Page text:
Sunday, September 19, 2010


       In a hi tech clean room, at Nasa's Jet Propulsion Laboratory (JPL ) in California, the next mission to Mars is steadily getting off the ground.

      Scientists and engineers wearing special white clothes and with their faces covered are now working on a Mars rover christened Curiosity. The mission, slated for lift off in November-December 2011, will reach the Red Planet in August 2012. Its main role: to see if life could possibly exist on Mars.

      A major part of the mission as usual will be the rover and for the last one month the team at JPL has been examining Curiosity's robotic arm which can extend upto 7.5 feet and when completed will weigh 73 pounds.

      As the mission is just a little more than a year away, Nasa this week listed five important aspects of Curiosity.

      First--How Big Is It?  According to Nasa, Curiosity is bigger than Spirit, Opportunity and Pathfinder. These were the earlier Martian rovers. That is not all. Curiosity is four times as heavy Spirit and Opportunity. So one can well imagine its massive dimensions.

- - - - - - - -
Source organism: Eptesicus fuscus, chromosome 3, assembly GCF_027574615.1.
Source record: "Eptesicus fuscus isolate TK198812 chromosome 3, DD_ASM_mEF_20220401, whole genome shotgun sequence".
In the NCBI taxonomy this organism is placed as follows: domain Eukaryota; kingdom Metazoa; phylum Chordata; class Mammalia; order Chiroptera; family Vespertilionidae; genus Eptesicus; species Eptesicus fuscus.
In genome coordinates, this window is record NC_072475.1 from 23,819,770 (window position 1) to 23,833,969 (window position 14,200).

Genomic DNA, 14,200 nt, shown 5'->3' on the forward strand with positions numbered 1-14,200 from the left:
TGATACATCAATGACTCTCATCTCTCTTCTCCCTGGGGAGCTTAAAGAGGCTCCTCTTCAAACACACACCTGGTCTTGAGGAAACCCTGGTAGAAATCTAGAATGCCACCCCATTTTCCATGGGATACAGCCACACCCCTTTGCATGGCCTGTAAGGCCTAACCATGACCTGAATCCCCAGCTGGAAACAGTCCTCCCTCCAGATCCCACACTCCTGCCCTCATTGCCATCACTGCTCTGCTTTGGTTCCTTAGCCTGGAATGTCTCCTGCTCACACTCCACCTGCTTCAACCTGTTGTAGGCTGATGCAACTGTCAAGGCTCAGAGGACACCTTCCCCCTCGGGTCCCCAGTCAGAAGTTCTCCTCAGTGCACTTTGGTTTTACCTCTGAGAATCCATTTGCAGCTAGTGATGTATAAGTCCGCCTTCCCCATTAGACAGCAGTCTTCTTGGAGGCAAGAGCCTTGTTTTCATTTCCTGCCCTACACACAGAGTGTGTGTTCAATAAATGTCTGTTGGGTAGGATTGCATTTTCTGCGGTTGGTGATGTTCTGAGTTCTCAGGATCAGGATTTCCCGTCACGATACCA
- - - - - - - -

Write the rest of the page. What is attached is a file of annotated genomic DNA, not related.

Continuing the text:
Second--Landing of Curiosity on Mars: The landing sites have been narrowed down to four finalists, all linked to ancient wet conditions. Also the site has to meet the safe landing criteria. The landing system, accordng to Nasa, will be similar to a sky crane heavy lift helicopter. After a parachute slows the rover's descent towards Mars, a rocket-powered backpack will lower the rover on a tether during the final moments before landing.

       Nasa says that this method will allow a landing of a large heavy rover on Mars instead of the airbag landing system of the previous rovers,

      Third--toolkit: There will be 10 science instruments to examine rocks, soil and the atmosphere. A laser will vapourise patches of rock from a distance and another instrument will search for organic components.

      Four---Big Wheels: Curiosity's wheels' diameter is double that of Spirit and Opportunity. Also each of them has an independent drive motor. The two front and two rear wheels also have independent steering motors. This will allow the rover to make a 360 degree turn in place.

     Five----Rover power: A nuclear battery will allow Curiosity to operate year round and further from the equator than would be possible only with solar power, says Nasa.

      So bon voyage Curiosity, We are curious to know what you are going to reveal about Mars. Happy and successful landing on Mars. 

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